Janet Evans is well accustomed to winning. Widely considered one of the greatest female long-distance swimmers of all time, Evans claimed five Olympic medals, including four golds at the 1988 and 1992 Games, and set numerous world records during a glittering career that saw her inducted into the International Swimming Hall of Fame in 2001.
Today Evans, 45, has turned her attentions to Olympic contests of a different kind. As vice chair of the Los Angeles 2024 bid committee and chair of its athlete’s commission, the California native is vying to bring the Games back to her home town for the first time since 1984. The LA effort, tipped as the favourite since day one, was boosted last week by Budapest’s decision to withdraw from the running, leaving LA locked in a two-horse race against Paris with the International Olympic Committee (IOC) set to vote on which city will host the 2024 Games at its session in Lima, Peru in September.
Here, Evans tells SportsPro about her work promoting the LA bid, what separates it from Paris, and why the American proposal can “restore the credibility of the Games” in “an era of unprecedented change” for the Olympic movement.
SP: How would you reflect on the LA2024 bid journey so far?
JE: It’s been an incredible journey for me. I think once your athletic career is over, for me I was always looking for ways to give back. As someone who was inspired by the ’84 Olympics, working hard to bring the Olympic and Paralympic Games home to where I was born and raised is something I feel very passionate about because it has brought so much to so many, this movement we’re all involved in. It’s been an incredible journey. I’m proud to be part of this great team and represent this awesome city.
Has anything surprised you?
I worked with the New York bid for 2012 in 2005. I also worked with Billy Payne in the late 80s for the 1996 Atlanta bid so it’s certainly not my first rodeo here on the bid process. Also I was chair of the FINA athlete’s commission - I was on the FINA athlete’s commission for about a dozen years, chaired it for many of those, and also sat on the WADA athlete’s commission.
I think for me the transition from athlete to working on the athlete’s relations team here on this bid was a gentle transition in the sense that I left sport but never really left this side of it. I understand it - it’s different but it’s still the same. We’re all working towards goals, so it’s been wonderful.
What do the next few weeks look like for you personally, leading up to the final vote in September?
As I’m sure you know, we’re working hard for that final vote. We just submitted our bid book to the IOC, detailing our low-risk, high-tech, no surprises Games plan. For me, I loved that submission because my team worked really hard on the athlete’s portion of that book in terms of what it would look like for an athlete if they came to the city of Los Angeles for the Olympic and Paralympic Games, from basically the second they touch down until the second they took off.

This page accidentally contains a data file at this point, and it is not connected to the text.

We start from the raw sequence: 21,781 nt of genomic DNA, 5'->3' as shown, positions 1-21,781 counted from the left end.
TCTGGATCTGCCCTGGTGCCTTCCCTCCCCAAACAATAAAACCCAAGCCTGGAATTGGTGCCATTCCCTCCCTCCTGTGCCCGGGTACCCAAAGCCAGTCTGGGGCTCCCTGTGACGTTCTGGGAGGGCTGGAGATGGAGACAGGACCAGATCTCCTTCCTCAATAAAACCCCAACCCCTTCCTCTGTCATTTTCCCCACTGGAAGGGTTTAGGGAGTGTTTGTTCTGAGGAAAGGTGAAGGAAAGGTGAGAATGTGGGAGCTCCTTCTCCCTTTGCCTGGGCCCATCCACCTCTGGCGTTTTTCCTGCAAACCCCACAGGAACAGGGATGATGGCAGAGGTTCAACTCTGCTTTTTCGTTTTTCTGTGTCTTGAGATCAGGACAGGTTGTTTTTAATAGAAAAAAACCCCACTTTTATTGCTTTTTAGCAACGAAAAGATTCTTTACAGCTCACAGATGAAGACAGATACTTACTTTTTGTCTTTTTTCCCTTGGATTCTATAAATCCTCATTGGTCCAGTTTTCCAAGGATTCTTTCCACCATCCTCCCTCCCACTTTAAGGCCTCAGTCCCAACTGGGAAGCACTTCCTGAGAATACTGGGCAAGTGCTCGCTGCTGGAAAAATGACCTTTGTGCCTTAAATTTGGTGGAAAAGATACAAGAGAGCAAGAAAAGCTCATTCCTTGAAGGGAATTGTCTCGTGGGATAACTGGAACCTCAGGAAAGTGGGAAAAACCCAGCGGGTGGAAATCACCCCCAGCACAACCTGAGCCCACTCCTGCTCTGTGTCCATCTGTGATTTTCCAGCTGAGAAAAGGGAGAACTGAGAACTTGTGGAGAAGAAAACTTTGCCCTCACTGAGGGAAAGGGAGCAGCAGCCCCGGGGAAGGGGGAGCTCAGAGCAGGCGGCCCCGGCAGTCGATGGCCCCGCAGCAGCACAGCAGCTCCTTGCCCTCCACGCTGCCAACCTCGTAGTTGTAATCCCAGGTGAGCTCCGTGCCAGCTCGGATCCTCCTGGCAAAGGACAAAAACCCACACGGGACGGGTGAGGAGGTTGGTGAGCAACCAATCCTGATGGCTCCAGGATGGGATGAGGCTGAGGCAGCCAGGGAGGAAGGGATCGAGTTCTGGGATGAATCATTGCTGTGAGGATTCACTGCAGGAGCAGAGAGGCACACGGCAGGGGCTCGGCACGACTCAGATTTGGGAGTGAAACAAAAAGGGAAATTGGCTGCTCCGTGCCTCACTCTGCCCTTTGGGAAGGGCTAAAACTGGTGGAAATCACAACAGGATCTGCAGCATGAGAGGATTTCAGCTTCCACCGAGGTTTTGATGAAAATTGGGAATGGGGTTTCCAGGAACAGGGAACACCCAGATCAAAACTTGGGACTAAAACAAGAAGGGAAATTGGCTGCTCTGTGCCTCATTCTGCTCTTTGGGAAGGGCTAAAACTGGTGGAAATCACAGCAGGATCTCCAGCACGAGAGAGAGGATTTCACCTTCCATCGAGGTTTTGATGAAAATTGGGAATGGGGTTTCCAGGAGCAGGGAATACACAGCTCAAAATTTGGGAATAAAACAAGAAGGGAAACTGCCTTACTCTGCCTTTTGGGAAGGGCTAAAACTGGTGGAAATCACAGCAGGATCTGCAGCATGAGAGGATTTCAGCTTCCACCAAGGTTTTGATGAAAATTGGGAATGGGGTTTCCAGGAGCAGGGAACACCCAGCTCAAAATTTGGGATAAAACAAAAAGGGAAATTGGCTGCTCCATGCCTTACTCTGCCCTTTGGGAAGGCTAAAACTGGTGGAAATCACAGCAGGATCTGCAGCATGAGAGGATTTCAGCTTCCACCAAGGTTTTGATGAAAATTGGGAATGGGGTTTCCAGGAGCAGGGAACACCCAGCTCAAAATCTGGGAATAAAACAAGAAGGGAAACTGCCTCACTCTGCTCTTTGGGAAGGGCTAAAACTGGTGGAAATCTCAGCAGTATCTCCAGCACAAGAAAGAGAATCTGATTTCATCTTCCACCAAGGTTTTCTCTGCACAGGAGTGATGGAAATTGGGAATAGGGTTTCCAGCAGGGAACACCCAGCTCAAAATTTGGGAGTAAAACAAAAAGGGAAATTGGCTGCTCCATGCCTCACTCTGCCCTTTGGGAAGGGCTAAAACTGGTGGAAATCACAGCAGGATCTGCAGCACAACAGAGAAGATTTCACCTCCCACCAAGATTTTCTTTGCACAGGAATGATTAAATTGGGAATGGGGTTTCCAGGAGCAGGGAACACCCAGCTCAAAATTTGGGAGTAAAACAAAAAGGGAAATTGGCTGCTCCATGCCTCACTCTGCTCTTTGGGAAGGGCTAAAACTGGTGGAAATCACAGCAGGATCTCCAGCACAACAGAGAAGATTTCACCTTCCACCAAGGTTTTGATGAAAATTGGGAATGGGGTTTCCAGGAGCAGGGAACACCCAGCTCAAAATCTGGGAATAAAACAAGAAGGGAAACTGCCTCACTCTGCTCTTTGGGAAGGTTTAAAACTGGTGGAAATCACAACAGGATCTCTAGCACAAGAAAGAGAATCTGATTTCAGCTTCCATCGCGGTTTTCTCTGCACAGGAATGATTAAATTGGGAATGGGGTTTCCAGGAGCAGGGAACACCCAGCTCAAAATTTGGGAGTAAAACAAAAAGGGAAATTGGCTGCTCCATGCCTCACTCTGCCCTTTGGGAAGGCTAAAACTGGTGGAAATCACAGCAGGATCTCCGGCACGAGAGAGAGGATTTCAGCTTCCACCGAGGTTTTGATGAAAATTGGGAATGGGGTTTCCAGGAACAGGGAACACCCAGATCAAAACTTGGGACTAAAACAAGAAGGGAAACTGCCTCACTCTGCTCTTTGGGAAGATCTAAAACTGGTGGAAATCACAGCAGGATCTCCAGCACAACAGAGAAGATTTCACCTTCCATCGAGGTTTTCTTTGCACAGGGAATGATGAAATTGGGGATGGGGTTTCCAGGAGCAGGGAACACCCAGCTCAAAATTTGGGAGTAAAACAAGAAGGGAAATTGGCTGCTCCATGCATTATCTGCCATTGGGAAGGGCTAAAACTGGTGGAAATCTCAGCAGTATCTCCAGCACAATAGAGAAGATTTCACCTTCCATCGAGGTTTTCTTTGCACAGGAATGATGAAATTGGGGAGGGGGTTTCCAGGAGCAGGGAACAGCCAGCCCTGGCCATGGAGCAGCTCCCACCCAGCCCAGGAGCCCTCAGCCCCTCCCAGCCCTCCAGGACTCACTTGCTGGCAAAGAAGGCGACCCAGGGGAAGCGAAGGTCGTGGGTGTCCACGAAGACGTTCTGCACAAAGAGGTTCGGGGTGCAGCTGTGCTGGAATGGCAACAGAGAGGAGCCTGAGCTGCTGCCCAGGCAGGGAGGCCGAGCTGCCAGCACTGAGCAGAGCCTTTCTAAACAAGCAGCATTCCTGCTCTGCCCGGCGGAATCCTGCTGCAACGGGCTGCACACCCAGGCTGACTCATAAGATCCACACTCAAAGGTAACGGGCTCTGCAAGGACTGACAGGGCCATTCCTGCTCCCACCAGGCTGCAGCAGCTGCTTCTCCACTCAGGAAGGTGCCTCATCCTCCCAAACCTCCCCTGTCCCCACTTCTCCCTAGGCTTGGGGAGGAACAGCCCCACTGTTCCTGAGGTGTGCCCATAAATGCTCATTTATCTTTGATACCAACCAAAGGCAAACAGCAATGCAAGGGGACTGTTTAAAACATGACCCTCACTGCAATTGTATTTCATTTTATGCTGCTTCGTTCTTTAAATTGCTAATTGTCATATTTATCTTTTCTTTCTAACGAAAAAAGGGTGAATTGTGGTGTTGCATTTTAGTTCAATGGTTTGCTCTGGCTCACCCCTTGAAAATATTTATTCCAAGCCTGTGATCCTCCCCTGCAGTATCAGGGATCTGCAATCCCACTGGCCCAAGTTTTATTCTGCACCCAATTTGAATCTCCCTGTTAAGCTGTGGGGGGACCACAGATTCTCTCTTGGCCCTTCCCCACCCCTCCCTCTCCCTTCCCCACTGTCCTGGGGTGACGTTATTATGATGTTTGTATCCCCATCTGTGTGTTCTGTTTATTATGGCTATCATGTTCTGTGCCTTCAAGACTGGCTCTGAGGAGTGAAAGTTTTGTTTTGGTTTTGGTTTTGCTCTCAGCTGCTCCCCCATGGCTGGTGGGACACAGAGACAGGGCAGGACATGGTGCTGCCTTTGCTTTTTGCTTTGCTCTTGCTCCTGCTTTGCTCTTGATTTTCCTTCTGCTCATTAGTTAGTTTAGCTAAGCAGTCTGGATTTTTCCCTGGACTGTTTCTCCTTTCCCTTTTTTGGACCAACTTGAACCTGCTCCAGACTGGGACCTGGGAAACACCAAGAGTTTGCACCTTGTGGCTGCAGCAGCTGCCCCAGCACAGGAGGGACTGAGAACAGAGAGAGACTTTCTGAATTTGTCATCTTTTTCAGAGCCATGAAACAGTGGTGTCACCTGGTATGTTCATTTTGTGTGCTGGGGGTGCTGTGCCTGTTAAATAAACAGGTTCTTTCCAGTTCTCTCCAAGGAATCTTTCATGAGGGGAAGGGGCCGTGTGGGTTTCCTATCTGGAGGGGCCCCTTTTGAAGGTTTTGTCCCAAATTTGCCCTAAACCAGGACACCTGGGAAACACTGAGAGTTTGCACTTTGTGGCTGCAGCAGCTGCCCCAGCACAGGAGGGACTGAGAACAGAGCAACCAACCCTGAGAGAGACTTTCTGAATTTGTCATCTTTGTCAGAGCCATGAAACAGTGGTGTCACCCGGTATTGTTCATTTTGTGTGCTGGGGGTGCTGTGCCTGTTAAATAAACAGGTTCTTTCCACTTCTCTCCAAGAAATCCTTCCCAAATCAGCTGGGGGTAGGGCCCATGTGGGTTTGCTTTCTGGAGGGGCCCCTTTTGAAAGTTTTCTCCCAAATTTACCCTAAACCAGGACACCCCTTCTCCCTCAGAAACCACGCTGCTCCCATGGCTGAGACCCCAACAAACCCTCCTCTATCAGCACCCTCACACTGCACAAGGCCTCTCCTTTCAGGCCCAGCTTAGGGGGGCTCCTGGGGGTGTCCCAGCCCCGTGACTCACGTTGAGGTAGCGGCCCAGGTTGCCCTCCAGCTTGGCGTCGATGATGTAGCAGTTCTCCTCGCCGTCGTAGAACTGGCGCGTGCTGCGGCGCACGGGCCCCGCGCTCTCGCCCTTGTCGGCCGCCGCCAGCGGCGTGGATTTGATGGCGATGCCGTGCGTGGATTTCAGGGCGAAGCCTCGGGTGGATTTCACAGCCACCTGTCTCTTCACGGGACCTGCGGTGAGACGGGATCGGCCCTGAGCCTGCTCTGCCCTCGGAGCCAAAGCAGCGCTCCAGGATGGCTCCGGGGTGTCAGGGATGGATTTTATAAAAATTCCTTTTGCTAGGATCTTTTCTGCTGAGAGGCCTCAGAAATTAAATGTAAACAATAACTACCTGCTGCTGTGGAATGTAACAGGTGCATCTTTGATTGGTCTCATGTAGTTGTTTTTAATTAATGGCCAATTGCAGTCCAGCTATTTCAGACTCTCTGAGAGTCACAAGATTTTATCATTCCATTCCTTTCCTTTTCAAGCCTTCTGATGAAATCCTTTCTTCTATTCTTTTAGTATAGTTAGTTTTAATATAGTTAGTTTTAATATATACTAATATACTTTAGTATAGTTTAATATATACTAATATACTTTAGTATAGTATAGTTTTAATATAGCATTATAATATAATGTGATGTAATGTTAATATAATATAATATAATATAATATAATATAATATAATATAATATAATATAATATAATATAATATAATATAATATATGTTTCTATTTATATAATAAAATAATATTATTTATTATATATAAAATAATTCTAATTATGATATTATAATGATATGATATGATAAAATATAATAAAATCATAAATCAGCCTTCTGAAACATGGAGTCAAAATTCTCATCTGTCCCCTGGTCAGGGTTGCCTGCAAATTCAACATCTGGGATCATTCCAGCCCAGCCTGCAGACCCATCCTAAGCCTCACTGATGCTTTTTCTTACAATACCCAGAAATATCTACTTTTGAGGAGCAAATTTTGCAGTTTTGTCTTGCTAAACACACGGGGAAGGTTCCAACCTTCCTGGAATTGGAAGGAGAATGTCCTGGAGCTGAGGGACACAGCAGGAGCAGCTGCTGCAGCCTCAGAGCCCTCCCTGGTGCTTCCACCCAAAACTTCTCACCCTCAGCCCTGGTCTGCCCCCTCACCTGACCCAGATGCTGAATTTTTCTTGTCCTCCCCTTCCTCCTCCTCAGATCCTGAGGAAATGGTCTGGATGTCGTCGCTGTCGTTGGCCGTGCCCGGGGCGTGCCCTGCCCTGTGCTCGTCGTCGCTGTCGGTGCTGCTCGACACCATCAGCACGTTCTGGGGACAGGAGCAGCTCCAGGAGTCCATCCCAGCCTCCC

It was a great exercise for me to remember my days as an athlete and remember what I would like to have had different and also we had done, over the course of about 12 months, a series of town hall meetings throughout our country with national and international athletes, asking them what they would like to see different in their Games. We took a lot of that input and put it into our Games plan here in Los Angeles to make sure that the athlete experience is fantastic all the way.
That was great, getting the bid book delivered, and now we’re preparing for the evaluation commission visit, which is in April.
We spoke recently to Angela Ruggiero, LA2024’s chief strategist who you’ve been working closely with on this bid. She touted the innovative and athlete-friendly nature of your proposal. Where have you taken inspiration from for your plan for competing athletes and which events have set the benchmark for you?
First of all, it’s such an honour to work with Angela. I think she fully understands the athlete’s needs at the Olympic and Paralympic Games. Clearly she’s a fantastic representative of the IOC and she truly is doing an amazing job as the chair of the athlete’s commission at the IOC.
We take inspiration from a lot of different things. We have a great Paralympian on our commission named Candace Cable, who I work with everyday. I think we take inspiration from all of the world class events that come here to the city of Los Angeles. You think about it - we have sell-out crowds almost every night of the week, whether it’s at the Staples Centre or Dodgers Stadium or Angel Stadium or all the other amazing sports we have here, surf competitions.
We like to understand what the fans here in our city want to see, what the athletes want to see, which is engagement from the fans, technology for the fans to further involve them in sport and help them understand the sports even more. So I truly believe that a lot of our inspiration comes from not only speaking to Olympians and Paralympians, but also knowing sports here in southern California, which is an incredible grouping of athletes that come here to live and train.